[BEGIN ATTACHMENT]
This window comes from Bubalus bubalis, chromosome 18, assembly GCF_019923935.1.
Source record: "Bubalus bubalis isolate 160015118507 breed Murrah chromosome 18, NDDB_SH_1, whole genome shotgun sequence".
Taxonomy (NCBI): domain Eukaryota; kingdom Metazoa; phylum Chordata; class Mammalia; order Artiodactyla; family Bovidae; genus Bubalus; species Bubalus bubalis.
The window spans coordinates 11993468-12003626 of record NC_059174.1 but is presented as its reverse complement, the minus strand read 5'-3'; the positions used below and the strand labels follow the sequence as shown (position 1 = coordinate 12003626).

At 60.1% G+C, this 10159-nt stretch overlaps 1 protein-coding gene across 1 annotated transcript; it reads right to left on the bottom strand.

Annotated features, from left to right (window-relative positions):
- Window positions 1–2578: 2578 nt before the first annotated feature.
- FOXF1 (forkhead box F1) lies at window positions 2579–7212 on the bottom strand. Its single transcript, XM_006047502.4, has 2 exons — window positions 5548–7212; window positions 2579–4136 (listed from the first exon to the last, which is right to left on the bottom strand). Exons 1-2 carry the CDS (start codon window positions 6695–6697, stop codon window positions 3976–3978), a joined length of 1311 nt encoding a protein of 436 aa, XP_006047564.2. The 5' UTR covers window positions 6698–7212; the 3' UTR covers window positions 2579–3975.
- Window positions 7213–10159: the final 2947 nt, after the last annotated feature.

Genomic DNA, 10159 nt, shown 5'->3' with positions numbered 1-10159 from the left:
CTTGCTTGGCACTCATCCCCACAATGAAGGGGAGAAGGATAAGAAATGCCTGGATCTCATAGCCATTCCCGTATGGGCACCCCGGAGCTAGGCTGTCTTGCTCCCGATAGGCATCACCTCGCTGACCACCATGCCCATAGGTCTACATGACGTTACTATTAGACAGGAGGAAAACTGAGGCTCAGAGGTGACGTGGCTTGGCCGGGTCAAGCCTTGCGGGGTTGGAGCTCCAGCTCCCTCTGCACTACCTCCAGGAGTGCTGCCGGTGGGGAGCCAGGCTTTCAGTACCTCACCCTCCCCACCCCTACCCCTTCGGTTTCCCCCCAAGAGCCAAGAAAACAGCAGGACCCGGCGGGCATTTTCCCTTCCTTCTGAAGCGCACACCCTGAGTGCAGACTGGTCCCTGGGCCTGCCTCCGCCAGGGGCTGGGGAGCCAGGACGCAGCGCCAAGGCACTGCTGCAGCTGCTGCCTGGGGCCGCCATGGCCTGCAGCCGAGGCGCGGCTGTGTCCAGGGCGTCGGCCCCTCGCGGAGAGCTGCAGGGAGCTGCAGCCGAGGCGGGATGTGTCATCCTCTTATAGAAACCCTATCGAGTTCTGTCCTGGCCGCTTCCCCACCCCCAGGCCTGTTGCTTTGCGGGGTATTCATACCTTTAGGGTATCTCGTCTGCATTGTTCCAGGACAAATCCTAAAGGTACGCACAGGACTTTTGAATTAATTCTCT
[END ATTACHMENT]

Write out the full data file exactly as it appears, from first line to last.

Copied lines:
This window comes from Bubalus bubalis, chromosome 18, assembly GCF_019923935.1.
Source record: "Bubalus bubalis isolate 160015118507 breed Murrah chromosome 18, NDDB_SH_1, whole genome shotgun sequence".
Taxonomy (NCBI): domain Eukaryota; kingdom Metazoa; phylum Chordata; class Mammalia; order Artiodactyla; family Bovidae; genus Bubalus; species Bubalus bubalis.
The window spans coordinates 11993468-12003626 of record NC_059174.1 but is presented as its reverse complement, the minus strand read 5'-3'; the positions used below and the strand labels follow the sequence as shown (position 1 = coordinate 12003626).

At 60.1% G+C, this 10159-nt stretch overlaps 1 protein-coding gene across 1 annotated transcript; it reads right to left on the bottom strand.

Annotated features, from left to right (window-relative positions):
- Window positions 1–2578: 2578 nt before the first annotated feature.
- FOXF1 (forkhead box F1) lies at window positions 2579–7212 on the bottom strand. Its single transcript, XM_006047502.4, has 2 exons — window positions 5548–7212; window positions 2579–4136 (listed from the first exon to the last, which is right to left on the bottom strand). Exons 1-2 carry the CDS (start codon window positions 6695–6697, stop codon window positions 3976–3978), a joined length of 1311 nt encoding a protein of 436 aa, XP_006047564.2. The 5' UTR covers window positions 6698–7212; the 3' UTR covers window positions 2579–3975.
- Window positions 7213–10159: the final 2947 nt, after the last annotated feature.

Genomic DNA, 10159 nt, shown 5'->3' with positions numbered 1-10159 from the left:
CTTGCTTGGCACTCATCCCCACAATGAAGGGGAGAAGGATAAGAAATGCCTGGATCTCATAGCCATTCCCGTATGGGCACCCCGGAGCTAGGCTGTCTTGCTCCCGATAGGCATCACCTCGCTGACCACCATGCCCATAGGTCTACATGACGTTACTATTAGACAGGAGGAAAACTGAGGCTCAGAGGTGACGTGGCTTGGCCGGGTCAAGCCTTGCGGGGTTGGAGCTCCAGCTCCCTCTGCACTACCTCCAGGAGTGCTGCCGGTGGGGAGCCAGGCTTTCAGTACCTCACCCTCCCCACCCCTACCCCTTCGGTTTCCCCCCAAGAGCCAAGAAAACAGCAGGACCCGGCGGGCATTTTCCCTTCCTTCTGAAGCGCACACCCTGAGTGCAGACTGGTCCCTGGGCCTGCCTCCGCCAGGGGCTGGGGAGCCAGGACGCAGCGCCAAGGCACTGCTGCAGCTGCTGCCTGGGGCCGCCATGGCCTGCAGCCGAGGCGCGGCTGTGTCCAGGGCGTCGGCCCCTCGCGGAGAGCTGCAGGGAGCTGCAGCCGAGGCGGGATGTGTCATCCTCTTATAGAAACCCTATCGAGTTCTGTCCTGGCCGCTTCCCCACCCCCAGGCCTGTTGCTTTGCGGGGTATTCATACCTTTAGGGTATCTCGTCTGCATTGTTCCAGGACAAATCCTAAAGGTACGCACAGGACTTTTGAATTAATTCTCT